“Is Knowledge Trapped Inside the Ivory Tower?,” M. Bikard (2013)

Simultaneous discovery, as famously discussed by Merton, is really a fascinating idea. On the one hand, we have famous examples like Bell and Gray sending in patents for a telephone on exactly the same day. On the other hand, when you investigate supposed examples of simultaneous discovery more closely, it is rarely the case that the discoveries are that similar. The legendary Jacob Schmookler described – in a less-than-politically-correct way! – historians who see patterns of simultaneous discovery everywhere as similar to tourists who think “all Chinamen look alike.” There is sufficient sociological evidence today that Schmookler largely seems correct: simultaneous discovery, like “lucky” inventions, are much less common than the man on the street believes (see, e.g., Simon Schaeffer’s article on the famous story of the dragon dream and the invention of benzene for a typical reconstruction of how “lucky” inventions actually happen).

Michaël Bikard thinks we are giving simultaneous discovery too little credit as a tool for investigating important topics in the economics of innovation. Even if simultaneous discovery is uncommon, it still exists. If there were an automated process to generate a large set of simultaneous inventions (on relatively more minor topics than the telephone), there are tons of interesting questions we can answer, since we would have compelling evidence of the same piece of knowledge existing in different places at the same time. For instance, how important are agglomeration economies? Does a biotech invention get developed further if it is invented on Route 128 in Massachusetts instead of in Lithuania?

Bikard has developed an automated process to do this (and that linked paper also provides a nice literature review concerning simultaneous discovery). Just scrape huge number of articles and their citations, look for pairs of papers which were published at almost the same time and cited frequently in the future, and then limit further to articles which have a “Jaccard index” which implies that they are frequently cited together if they are cited at all. Applying this technique to the life sciences, he finds 578 examples of simultaneous discovery; chatting with a randomly selected sample of the researchers, most mentioned the simultaneous discovery without being asked, though at least one claimed his idea had been stolen! 578 is a ton: this is more than double the number that the historical analysis in Merton discovered, and as noted, many of the Merton multiples are not really examples of simultaneous discovery at all.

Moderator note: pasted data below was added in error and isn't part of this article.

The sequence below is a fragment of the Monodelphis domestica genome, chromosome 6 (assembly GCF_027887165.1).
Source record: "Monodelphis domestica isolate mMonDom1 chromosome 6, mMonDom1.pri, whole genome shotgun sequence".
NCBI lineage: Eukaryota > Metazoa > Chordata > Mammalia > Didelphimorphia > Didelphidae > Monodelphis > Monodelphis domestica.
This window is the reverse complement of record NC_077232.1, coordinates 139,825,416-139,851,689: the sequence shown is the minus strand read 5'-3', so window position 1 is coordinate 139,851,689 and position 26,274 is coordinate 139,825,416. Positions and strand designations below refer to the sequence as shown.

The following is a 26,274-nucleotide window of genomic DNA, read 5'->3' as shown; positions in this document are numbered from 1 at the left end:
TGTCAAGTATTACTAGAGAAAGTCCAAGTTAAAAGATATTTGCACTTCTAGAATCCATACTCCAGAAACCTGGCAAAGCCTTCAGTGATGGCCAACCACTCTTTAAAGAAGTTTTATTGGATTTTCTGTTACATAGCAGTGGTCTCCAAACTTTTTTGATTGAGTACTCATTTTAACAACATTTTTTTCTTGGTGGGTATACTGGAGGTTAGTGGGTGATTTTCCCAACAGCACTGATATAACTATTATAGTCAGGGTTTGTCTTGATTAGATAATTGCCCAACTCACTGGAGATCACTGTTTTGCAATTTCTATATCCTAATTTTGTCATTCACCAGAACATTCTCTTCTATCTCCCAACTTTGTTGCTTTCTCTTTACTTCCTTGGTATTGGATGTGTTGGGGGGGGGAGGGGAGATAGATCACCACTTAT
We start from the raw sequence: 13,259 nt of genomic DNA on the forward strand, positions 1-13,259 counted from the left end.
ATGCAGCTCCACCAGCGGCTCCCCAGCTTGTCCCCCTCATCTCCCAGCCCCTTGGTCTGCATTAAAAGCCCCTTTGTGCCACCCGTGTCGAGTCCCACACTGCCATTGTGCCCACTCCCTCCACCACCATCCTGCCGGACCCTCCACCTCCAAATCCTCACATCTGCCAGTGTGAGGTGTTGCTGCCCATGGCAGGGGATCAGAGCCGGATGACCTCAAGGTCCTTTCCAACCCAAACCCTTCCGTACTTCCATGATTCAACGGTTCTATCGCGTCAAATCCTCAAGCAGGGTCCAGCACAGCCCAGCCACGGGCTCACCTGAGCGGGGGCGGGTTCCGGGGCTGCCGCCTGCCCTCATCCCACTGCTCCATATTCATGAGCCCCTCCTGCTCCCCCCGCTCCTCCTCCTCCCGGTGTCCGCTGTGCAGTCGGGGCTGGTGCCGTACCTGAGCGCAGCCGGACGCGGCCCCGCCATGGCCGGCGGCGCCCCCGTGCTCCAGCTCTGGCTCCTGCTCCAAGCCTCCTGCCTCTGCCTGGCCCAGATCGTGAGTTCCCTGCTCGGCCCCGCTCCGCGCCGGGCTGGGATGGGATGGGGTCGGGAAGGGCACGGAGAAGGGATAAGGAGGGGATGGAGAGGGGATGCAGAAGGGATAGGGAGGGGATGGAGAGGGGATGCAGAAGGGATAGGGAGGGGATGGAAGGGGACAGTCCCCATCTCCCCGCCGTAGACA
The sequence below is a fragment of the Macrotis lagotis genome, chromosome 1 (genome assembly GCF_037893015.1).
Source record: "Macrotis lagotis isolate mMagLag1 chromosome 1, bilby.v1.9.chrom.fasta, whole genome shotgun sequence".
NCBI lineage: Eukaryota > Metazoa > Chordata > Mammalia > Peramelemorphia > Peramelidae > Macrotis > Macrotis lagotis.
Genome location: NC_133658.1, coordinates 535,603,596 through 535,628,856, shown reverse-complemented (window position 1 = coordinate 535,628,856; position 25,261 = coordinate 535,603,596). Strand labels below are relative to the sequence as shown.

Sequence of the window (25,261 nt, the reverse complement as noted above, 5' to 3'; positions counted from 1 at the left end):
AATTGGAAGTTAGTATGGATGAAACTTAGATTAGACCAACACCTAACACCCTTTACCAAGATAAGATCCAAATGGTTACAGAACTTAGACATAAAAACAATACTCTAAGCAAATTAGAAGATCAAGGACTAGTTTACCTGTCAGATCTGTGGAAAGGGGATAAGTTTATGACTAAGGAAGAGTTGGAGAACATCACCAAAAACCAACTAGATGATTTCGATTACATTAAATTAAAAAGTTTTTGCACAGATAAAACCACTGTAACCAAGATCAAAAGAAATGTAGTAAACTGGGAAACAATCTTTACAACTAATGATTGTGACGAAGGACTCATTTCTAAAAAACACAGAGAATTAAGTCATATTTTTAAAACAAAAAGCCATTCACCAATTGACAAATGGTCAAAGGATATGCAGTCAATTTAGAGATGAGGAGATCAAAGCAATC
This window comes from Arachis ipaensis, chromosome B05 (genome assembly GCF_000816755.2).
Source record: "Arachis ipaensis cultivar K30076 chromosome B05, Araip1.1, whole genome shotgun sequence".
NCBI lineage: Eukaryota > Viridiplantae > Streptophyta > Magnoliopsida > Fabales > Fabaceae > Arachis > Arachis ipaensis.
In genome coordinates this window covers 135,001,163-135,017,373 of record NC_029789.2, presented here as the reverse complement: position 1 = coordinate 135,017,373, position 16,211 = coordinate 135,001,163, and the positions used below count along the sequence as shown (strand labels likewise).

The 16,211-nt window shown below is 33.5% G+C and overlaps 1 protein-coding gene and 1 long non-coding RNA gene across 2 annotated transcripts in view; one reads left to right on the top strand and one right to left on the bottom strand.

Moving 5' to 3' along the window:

He then applies this dataset in a second paper, asking whether inventions in academia are used more often (because of the culture of openness) or whether private sector inventions are used more often in follow-up inventions (because the control rights can help even follow-up inventors extract rents). It turns out that private-sector inventors of the identical invention are three times more likely to patent, but even excluding the inventors themselves, the private sector inventions are cited 10-20% more frequently in future patents. The sample size of simultaneous academic-private discovery is small, so this evidence is only suggestive. You might imagine that the private sector inventors are more likely to be colocated near other private sector firms in the same area; we think that noncodified aspects of knowledge flow locally, so it wouldn’t be surprising that the private sector multiple was cited more often in future patents.

Heavy caveats are also needed on the sample. This result certainly doesn’t suggest that, overall, private sector workers are doing more “useful” work than Ivory Tower researchers, since restricting the sample to multiple discoveries limits the potential observations to areas where academia and the private sector are working on the same type of discovery. Certainly, academics and the private sector often work on different types of research, and openness is probably more important in more basic discoveries (where transaction or bargaining costs on follow-up uses are more distortionary). In any case, the method for identifying simultaneous discoveries is quite interesting indeed; if you are empirically minded, there are tons of interesting questions you could investigate with such a dataset.

September 2012 working paper (No IDEAS version). Forthcoming in Management Science.

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